The federal government should not back away from subsidizing wind power as a developing source of renewable energy.
During last week’s presidential debates, Republican presidential nominee Mitt Romney reiterated the congressional GOP position to let the wind power tax credit expire at the end of the year.
A time will come to eliminate this subsidy, but not now.
Wind farms have created an economic boom for Eastern Washington, along the Columbia River and parts of northern Oregon. They are creating thousands of jobs, and in some cases providing income for farmers, ranchers and other landowners in rural communities in danger of losing their property during the recession.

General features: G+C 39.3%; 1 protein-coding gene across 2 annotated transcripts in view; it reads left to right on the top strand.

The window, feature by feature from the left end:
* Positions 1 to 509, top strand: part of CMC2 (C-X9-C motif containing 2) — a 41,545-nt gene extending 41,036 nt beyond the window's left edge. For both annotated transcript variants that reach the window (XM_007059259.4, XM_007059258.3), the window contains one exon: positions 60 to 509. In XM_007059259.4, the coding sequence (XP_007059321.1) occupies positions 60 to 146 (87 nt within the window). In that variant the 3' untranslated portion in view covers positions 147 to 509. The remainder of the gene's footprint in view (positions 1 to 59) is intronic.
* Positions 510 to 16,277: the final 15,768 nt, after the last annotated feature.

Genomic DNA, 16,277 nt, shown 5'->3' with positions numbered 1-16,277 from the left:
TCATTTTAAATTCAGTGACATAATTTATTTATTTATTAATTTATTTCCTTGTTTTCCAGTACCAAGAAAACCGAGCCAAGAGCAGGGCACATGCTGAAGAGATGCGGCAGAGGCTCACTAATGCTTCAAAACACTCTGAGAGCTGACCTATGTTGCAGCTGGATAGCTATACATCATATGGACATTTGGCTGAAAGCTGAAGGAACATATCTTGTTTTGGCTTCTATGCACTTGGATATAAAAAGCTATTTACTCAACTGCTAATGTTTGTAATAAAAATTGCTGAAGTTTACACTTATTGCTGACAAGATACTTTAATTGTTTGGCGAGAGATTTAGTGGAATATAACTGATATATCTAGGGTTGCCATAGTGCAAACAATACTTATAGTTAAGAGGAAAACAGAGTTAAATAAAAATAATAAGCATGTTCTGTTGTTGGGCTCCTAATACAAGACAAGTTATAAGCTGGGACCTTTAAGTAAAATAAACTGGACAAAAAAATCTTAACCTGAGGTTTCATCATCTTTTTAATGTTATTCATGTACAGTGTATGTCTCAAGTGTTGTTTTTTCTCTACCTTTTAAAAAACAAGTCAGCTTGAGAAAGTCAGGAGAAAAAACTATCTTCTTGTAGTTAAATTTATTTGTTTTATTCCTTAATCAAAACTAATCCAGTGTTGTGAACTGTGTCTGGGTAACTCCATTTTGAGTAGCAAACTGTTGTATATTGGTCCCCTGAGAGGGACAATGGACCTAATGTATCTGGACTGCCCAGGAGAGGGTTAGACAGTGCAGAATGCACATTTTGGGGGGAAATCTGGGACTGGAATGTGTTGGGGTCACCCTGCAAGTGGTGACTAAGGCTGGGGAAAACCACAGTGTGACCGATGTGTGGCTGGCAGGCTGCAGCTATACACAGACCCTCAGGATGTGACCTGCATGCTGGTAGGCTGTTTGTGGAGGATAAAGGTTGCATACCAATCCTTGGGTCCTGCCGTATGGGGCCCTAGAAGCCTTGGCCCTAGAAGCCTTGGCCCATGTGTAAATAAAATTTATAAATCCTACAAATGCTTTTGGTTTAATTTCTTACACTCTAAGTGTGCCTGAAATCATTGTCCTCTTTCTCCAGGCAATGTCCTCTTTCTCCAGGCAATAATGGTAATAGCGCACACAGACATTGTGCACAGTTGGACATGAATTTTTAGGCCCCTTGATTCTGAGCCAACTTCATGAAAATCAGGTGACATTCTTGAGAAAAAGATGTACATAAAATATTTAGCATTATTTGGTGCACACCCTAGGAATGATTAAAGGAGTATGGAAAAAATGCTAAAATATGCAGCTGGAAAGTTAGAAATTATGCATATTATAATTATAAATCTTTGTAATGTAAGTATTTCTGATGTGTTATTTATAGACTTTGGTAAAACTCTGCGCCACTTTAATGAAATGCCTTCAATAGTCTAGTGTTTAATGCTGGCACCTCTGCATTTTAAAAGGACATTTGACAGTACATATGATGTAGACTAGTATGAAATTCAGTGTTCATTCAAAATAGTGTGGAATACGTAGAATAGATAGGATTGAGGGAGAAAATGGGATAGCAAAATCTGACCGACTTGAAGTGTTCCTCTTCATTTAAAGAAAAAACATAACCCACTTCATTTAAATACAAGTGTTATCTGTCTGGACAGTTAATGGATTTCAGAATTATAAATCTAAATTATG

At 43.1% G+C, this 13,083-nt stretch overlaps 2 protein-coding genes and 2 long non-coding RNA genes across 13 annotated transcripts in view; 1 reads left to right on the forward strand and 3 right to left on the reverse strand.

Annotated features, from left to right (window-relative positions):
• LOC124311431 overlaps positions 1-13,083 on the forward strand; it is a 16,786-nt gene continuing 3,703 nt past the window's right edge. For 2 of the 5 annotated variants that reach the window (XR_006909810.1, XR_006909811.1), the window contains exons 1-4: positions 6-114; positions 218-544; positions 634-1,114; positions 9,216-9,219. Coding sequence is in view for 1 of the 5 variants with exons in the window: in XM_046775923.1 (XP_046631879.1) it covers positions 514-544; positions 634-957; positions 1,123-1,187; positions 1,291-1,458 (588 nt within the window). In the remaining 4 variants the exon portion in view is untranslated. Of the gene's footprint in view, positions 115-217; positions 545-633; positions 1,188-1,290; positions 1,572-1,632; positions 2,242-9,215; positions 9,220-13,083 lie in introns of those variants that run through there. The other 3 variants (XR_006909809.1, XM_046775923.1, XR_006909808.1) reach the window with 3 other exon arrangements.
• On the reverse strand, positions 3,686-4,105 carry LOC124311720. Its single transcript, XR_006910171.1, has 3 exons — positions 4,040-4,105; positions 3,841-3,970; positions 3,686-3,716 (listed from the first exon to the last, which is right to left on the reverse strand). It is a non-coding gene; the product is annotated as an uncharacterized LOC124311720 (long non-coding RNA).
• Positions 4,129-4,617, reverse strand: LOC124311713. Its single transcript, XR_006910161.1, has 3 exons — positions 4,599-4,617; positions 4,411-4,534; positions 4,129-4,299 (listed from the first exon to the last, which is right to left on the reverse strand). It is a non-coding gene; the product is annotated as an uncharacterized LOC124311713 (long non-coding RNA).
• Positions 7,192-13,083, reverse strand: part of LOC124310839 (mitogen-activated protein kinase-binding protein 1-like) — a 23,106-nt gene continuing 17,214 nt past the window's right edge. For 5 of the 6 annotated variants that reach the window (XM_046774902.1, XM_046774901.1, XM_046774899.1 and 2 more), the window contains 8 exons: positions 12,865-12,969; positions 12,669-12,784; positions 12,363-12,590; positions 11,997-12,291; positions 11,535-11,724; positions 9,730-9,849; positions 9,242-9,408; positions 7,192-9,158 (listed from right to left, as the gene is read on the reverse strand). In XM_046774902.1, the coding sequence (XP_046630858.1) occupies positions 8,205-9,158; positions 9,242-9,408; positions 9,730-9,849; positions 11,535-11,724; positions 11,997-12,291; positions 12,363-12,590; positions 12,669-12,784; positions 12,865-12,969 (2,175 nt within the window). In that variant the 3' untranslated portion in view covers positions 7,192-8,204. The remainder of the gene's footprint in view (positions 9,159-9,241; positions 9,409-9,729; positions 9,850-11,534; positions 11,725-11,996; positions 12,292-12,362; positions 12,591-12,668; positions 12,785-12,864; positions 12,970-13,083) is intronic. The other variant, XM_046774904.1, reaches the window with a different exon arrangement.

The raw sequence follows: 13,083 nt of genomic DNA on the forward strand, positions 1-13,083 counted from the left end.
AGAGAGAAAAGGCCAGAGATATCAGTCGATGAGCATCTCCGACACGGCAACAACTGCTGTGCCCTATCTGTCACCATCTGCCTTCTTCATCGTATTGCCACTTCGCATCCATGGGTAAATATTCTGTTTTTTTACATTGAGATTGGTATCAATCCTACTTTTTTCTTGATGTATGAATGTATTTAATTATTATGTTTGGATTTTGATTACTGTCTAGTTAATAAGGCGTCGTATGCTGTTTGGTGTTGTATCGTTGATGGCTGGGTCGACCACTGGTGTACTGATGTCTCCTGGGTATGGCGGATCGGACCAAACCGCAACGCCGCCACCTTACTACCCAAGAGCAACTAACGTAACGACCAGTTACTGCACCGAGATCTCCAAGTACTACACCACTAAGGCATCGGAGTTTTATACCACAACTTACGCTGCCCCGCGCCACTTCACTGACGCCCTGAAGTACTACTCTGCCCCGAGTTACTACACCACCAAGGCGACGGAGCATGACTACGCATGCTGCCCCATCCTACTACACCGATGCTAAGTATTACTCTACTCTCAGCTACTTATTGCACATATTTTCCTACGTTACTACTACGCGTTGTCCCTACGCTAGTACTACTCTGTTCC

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The argument against the subsidy is that the wind power doesn’t return enough to the economy or the electric grid to justify the expense. But it has helped. Reports say the industry has created 75,000 jobs and invested billions into developing a supply-chain infrastructure.
Falling natural gas prices and lower power demands during the recession have hurt wind producers recently.
But it is too soon to eliminate federal support for a clean source of energy that creates jobs and may one day contribute an even greater percentage of the nation’s power requirement. Pulling funds now could cripple the industry and quash all of its recent gains.
Today’s wind entrepreneurs are trying to build a new industry and create private-sector jobs. Isn’t that a key position of the Republican campaign?